nep-ias New Economics Papers
on Insurance Economics
Issue of 2013‒07‒15
fourteen papers chosen by
Soumitra K Mallick
Indian Institute of Social Welfare and Business Management

  1. Building Risk into N Recommendations for Corn: Understanding Insurance Applications By van Es, Harold
  2. Effects of Supplemental Revenue Programs on Crop Insurance Coverage Levels By Bulut, Harun; Collins, Keith J.
  3. Premium Estimation Inaccuracy and the Distribution of Crop Insurance Subsidies By Ramirez, Octavio; Colson, Greg
  4. The Economics of Shallow-Loss Crop Insurance: Deductibles vs. Coinsurance Policies By Sproul, Tom; Zilberman, David
  5. Return-to-Work Outcomes Among Social Security Disability Insurance Program Beneficiaries. By Yonatan Ben-Shalom; Arif Mamun
  6. Public Health Insurance, Labor Supply, and Employment Lock By Craig Garthwaite; Tal Gross; Matthew J. Notowidigdo
  7. Cross-subsidization in employer-based health insurance and the effects of tax subsidy reform By Pashchenko, Svetlana; Porapakkarm, Ponpoje
  8. Household's willingness to pay for health microinsurance and its impact on actual take-up: results from a field experiment in Senegal By BONAN Jacopo; LEMAY-BOUCHER Philippe; TENIKUE Michel
  9. Supply of Insurance for Specialty Crops and its Effect on Yield and Acreage By Olen, Beau; Wu, Junjie
  10. Unemployment Insurance Take-up Rates in an Equilibrium Search Model By David Fuller; Stephane Auray; Damba Lkhagvasuren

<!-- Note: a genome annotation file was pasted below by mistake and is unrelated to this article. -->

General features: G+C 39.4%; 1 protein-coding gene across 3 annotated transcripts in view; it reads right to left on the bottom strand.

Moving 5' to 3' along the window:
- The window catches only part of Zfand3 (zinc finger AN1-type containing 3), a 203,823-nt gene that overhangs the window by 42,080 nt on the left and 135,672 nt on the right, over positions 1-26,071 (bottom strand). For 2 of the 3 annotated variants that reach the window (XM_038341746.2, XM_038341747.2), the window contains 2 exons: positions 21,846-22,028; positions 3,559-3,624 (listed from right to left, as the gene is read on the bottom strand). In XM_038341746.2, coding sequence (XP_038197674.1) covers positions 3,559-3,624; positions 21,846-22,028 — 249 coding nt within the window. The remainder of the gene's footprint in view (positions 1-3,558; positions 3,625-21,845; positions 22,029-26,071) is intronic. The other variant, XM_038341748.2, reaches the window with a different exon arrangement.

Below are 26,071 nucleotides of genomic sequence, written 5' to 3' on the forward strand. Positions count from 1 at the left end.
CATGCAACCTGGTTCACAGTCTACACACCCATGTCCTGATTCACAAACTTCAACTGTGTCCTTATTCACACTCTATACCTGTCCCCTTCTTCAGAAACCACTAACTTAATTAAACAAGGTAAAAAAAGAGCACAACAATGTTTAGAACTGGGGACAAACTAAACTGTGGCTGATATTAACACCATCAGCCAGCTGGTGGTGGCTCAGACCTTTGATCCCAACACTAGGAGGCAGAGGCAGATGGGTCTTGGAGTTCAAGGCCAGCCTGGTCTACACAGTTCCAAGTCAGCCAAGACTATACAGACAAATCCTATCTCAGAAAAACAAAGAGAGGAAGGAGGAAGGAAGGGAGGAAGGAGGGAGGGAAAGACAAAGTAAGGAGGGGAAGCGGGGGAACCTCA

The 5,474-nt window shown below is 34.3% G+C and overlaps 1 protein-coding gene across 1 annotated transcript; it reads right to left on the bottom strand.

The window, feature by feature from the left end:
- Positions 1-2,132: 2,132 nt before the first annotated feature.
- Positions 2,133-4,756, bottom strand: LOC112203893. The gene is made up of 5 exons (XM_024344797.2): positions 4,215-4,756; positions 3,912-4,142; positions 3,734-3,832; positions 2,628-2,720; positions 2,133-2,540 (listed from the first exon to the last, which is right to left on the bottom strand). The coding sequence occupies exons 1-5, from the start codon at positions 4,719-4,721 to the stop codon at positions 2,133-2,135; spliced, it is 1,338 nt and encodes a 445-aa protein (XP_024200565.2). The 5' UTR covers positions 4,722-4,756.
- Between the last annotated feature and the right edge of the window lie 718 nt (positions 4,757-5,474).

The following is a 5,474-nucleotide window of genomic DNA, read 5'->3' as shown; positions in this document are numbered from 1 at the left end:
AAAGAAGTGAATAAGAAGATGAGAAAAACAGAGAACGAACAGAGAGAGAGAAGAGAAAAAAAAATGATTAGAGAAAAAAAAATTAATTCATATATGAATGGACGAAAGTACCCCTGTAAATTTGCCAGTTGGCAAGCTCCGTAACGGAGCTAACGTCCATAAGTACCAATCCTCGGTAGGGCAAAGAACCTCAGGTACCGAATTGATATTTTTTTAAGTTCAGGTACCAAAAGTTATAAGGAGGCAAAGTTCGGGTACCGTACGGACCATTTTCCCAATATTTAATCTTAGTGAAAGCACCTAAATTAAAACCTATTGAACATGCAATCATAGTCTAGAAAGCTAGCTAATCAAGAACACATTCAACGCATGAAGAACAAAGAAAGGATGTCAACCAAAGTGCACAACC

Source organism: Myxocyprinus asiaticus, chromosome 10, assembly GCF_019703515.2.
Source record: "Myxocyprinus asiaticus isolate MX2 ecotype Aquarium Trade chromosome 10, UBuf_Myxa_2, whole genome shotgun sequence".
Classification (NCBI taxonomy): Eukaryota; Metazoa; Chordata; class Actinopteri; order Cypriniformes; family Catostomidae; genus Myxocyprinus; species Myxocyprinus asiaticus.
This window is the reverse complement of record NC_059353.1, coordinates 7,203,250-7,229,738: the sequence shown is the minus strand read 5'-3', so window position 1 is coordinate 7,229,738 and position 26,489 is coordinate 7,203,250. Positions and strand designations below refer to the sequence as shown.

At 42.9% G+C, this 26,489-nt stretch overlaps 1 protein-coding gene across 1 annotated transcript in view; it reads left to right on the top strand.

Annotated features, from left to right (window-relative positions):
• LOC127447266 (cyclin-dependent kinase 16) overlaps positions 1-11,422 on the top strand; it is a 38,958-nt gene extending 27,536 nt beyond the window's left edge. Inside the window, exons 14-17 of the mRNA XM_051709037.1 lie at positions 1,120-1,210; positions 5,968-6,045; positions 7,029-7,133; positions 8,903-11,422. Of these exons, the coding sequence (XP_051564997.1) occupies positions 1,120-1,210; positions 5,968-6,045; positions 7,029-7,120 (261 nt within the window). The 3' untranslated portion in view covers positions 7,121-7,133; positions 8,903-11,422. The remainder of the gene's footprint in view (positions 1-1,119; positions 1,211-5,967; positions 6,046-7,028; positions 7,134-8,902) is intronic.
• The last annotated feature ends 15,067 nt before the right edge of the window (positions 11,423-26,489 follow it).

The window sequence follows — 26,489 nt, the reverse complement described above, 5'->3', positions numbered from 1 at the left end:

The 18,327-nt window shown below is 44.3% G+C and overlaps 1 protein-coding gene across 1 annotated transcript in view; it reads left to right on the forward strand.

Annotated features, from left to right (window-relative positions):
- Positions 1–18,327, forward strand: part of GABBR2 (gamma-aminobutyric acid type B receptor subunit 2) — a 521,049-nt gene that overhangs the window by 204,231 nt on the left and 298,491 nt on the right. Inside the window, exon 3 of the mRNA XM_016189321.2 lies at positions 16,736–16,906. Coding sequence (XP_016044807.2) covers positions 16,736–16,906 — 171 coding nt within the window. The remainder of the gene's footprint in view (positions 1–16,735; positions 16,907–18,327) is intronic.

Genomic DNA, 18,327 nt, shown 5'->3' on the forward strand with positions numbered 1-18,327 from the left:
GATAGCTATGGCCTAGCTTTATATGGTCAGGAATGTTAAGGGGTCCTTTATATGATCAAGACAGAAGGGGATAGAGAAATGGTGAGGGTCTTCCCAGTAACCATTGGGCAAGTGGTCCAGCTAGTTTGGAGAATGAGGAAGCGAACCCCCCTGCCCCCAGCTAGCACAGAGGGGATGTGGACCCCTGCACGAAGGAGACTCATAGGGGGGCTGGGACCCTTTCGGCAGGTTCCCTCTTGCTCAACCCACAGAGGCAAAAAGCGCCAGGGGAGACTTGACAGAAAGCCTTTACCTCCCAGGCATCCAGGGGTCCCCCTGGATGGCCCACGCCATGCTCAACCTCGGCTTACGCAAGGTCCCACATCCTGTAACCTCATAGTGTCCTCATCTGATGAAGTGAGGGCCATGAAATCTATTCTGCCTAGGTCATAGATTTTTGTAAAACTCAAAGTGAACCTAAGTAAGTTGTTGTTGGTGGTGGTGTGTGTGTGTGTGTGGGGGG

11. Old, sick, alone, and poor: a welfare analysis of old-age social insurance programs By R. Anton Braun; Karen A. Kopecky; Tatyana Koreshkova
  12. Inferring labor income risk and partial insurance from economic choices By Fatih Guvenen; Anthony Smith
  13. Do Insurers Risk-Select Against Each Other? Evidence from Medicaid and Implications for Health Reform By Ilyana Kuziemko; Katherine Meckel; Maya Rossin-Slater
  14. Two-Period Comparison of Healthcare Demand with Income Growth and Population Aging in Rural China: Implications for Adjustment of the Healthcare Supply and Development By Martine AUDIBERT; Yong HE; Jacky MATHONNAT

  1. By: van Es, Harold
    Keywords: risk, insurance applications, Risk and Uncertainty,
    Date: 2013–03
  2. By: Bulut, Harun; Collins, Keith J.
    Keywords: crop insurance, risk management, risk aversion, risk, Risk and Uncertainty,
    Date: 2013–03–14
  3. By: Ramirez, Octavio; Colson, Greg
    Keywords: risk, premium, subsidies, crop insurance, premium estimation, Risk and Uncertainty,
    Date: 2013–03
  4. By: Sproul, Tom; Zilberman, David
    Keywords: crop insurance, risk, uncertainty, coinsurance, Risk and Uncertainty,
    Date: 2013–03–14
  5. By: Yonatan Ben-Shalom; Arif Mamun
    Keywords: Return to Work Outcomes, Social Security Disability Insurance, SSDI, Beneficiaries
    JEL: I J
    Date: 2013–06–21
  6. By: Craig Garthwaite; Tal Gross; Matthew J. Notowidigdo